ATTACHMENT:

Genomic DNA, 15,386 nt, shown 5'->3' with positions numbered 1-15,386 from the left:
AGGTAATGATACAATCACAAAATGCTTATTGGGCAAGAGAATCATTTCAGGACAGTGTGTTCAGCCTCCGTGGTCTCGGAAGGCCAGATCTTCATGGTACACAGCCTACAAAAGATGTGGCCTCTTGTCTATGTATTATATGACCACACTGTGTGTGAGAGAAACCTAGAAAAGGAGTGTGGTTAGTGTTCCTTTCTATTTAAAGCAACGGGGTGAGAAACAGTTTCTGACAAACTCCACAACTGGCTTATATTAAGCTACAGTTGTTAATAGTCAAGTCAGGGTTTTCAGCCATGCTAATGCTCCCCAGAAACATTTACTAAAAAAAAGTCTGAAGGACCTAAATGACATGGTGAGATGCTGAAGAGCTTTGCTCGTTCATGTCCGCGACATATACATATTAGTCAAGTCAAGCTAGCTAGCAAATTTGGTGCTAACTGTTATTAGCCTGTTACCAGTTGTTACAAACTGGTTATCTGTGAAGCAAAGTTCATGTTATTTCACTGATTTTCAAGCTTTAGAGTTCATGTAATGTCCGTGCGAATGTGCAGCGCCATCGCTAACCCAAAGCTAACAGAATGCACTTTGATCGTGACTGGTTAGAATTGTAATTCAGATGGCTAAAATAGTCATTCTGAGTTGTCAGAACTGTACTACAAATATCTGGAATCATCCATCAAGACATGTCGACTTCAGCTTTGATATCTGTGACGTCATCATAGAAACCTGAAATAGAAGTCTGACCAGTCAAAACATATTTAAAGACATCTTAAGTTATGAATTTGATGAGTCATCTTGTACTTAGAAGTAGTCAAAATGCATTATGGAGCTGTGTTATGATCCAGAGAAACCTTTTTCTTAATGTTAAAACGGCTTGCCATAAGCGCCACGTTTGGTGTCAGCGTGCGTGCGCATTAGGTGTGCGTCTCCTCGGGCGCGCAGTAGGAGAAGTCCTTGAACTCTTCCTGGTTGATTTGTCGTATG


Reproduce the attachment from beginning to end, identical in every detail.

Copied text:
Genomic DNA, 15,386 nt, shown 5'->3' with positions numbered 1-15,386 from the left:
AGGTAATGATACAATCACAAAATGCTTATTGGGCAAGAGAATCATTTCAGGACAGTGTGTTCAGCCTCCGTGGTCTCGGAAGGCCAGATCTTCATGGTACACAGCCTACAAAAGATGTGGCCTCTTGTCTATGTATTATATGACCACACTGTGTGTGAGAGAAACCTAGAAAAGGAGTGTGGTTAGTGTTCCTTTCTATTTAAAGCAACGGGGTGAGAAACAGTTTCTGACAAACTCCACAACTGGCTTATATTAAGCTACAGTTGTTAATAGTCAAGTCAGGGTTTTCAGCCATGCTAATGCTCCCCAGAAACATTTACTAAAAAAAAGTCTGAAGGACCTAAATGACATGGTGAGATGCTGAAGAGCTTTGCTCGTTCATGTCCGCGACATATACATATTAGTCAAGTCAAGCTAGCTAGCAAATTTGGTGCTAACTGTTATTAGCCTGTTACCAGTTGTTACAAACTGGTTATCTGTGAAGCAAAGTTCATGTTATTTCACTGATTTTCAAGCTTTAGAGTTCATGTAATGTCCGTGCGAATGTGCAGCGCCATCGCTAACCCAAAGCTAACAGAATGCACTTTGATCGTGACTGGTTAGAATTGTAATTCAGATGGCTAAAATAGTCATTCTGAGTTGTCAGAACTGTACTACAAATATCTGGAATCATCCATCAAGACATGTCGACTTCAGCTTTGATATCTGTGACGTCATCATAGAAACCTGAAATAGAAGTCTGACCAGTCAAAACATATTTAAAGACATCTTAAGTTATGAATTTGATGAGTCATCTTGTACTTAGAAGTAGTCAAAATGCATTATGGAGCTGTGTTATGATCCAGAGAAACCTTTTTCTTAATGTTAAAACGGCTTGCCATAAGCGCCACGTTTGGTGTCAGCGTGCGTGCGCATTAGGTGTGCGTCTCCTCGGGCGCGCAGTAGGAGAAGTCCTTGAACTCTTCCTGGTTGATTTGTCGTATG